Jump to content

Vorticity0123

Members
  • Content Count

    411
  • Joined

  • Last visited

  • Days Won

    6

Vorticity0123 last won the day on December 22 2015

Vorticity0123 had the most liked content!

Community Reputation

2,105

Profile Information

  • Gender
    Male
  • Location
    The Netherlands
  • Interests
    Stratospheric meteorology and stratosphere-troposphere connections, interannual variability, tropical cyclones, operational meteorology

Recent Profile Visitors

The recent visitors block is disabled and is not being shown to other users.

  1. At day 12, the GFS is showing the polar vortex to be displaced towards Eurasia. At the same time, this brings temperatures of around -80 degrees to Western and Northwestern Europe at 10 hPa (about 30 km altitude). From what I have read these conditions are favorable for Polar Stratospheric Clouds, so this may be something to watch for in just under two weeks if the GFS turns out to be accurately forecasting the cold stratospheric temperatures. The area highlighted shows the cold spot that could be favorable for the formation of Polar Stratospheric Clouds. Source: stratobserve.com
  2. Interesting and cool animation - it nicely shows how the troposphere in this case is forcing the polar vortex aloft to be 'squeezed' by effects induced by two tropospheric ridges. The animation also made me wonder - would it be insightful to create a similar animation of the polar vortex in terms of temperature? I would expect that if you visualize the edges of the polar vortex via temperature, you should be able to see the ascent and descent of warmings that propagate from the troposphere/upper stratosphere to the mid-stratosphere or vice-versa. In other words - it could give more insight in both the horizontal and vertical development of warmings that may or may not affect the polar vortex, including its sources. Just to show some examples of what I am imagining - below are maps of the polar vortex at 10 hPa forecasted for 20 nov 2018 (left; with an intact vortex) and 14 feb 2018 (right; just after the SSW of 12 feb 2018). The blue line roughly delineates the line bordering the -45 degree isotherm. Arrows point towards the colder air. In this case I imagine that the blue line below represents one 'slice' of the edge of the polar vortex in 3D. Of course the temperature threshold could be set to any value . GPH (black lines) at 10 hPa at 20-11 (left - normal polar vortex) and 14-2 (right - SSW) and temperature (colors). The blue line indicates the border of the 45-degree isotherm; the arrows point towards colder air. Charts obtained via FU Berlin. Any thoughts whether this would be something useful to do or not?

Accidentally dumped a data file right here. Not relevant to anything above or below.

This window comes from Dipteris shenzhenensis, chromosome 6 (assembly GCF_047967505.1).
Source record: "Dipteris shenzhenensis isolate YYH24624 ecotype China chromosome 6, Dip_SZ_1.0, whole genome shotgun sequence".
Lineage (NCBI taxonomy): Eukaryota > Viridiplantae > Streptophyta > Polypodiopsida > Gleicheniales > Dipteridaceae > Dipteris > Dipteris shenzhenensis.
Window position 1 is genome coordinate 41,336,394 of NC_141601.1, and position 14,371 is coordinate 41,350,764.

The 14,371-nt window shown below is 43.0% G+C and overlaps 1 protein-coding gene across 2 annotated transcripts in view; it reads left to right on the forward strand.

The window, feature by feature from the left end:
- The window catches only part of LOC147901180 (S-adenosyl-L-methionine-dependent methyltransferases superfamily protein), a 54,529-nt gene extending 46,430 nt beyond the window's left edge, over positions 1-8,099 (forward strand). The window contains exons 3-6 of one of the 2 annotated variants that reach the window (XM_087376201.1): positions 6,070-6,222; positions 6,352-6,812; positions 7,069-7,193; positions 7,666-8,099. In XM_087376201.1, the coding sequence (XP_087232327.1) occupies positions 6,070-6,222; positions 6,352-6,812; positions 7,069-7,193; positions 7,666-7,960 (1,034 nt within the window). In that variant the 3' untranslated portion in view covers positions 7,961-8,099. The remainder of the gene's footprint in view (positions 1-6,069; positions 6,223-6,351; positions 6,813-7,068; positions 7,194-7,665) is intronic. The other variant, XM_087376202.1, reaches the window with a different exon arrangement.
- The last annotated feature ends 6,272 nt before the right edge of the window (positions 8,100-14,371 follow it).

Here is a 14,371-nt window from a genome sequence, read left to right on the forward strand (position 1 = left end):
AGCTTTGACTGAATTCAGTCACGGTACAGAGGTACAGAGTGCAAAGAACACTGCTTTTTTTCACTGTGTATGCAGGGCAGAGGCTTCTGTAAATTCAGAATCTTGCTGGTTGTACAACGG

3. Not sure whether this is the right topic for this - but what has been interesting lately, is the large amout of small-scale cut-off features that are located in/passing through the subtropics. These cut-off features are evident as small southward-extending 'drops' of low heights (green colours; equivalent to upper-level troughs). For this post I will mainly focus on the Atlantic sector, because that alone is already pretty interesting to consider In the Atlantic, the cut-off lows have already been present from August onwards. These cut-off lows have been the breeding ground for several (sub-)tropical cyclones, like Debby, Ernesto, Joyce and Leslie. It is quite unusual that we see so many subtropical cyclones developing in the Atlantic from non-tropical origin. The extratropical re-intensificaiton of Lesile a few days ago was also aided by a southward-digging upper-level trough. Likewise, in Europe there have also been some cut-off troughs already. One of these caused a subtropical cyclone to develop in the Mediterranean (the 'Medicane') that is active as of 28-9. In the next few days, yet another cut-off low will develop in the Mediterranean with the potential to take on some subtropical characteristics (see animation below). Geopotential heights animation for 10 days out from the 28-09 run from ECMWF. Source: Tropicaltidbits Looking at this flow pattern makes me wonder what is causing this unusual flow configuration. What I found is that we can find at least part of the answer to this puzzle in deviations from the jet stream. During August, the jet stream has been located unusually far to the north, as shown in the image below. That image shows the zonal (west-to-east) anomalies of winds at 300 hPa (8 km height) in August. At the latitutde of the UK, westerlies have been stronger than normal (implying a stronger jet). On the other hand, westerlies have been weaker than normal further south (implying a weaker jet). This corresponds to a northward displacement of the jet. Zonal (west-to-east) anomalies of winds at 300 hPa (8 km height) in August. The arrows illustrate the northward displacement of the jet stream. Source: ESRL NOAA The pattern observed above matches the large amount of cutoff lows well - when the jet is located far to the north, troughs often dip far to the south and become cut-off from the main flow. If the jet were to be located more to the south, cut-off lows would be less frequent. An interesting question is why we observe the northerly position of the jet and the large amount of cut-off lows in the Atlantic sector. Maybe this is linked to variations in the GWO? Since this pattern resembles the pattern of the summer to some extent (northerly position of the jet and +NAO), I suspect that any indicator must have been consistent already for most of the summer.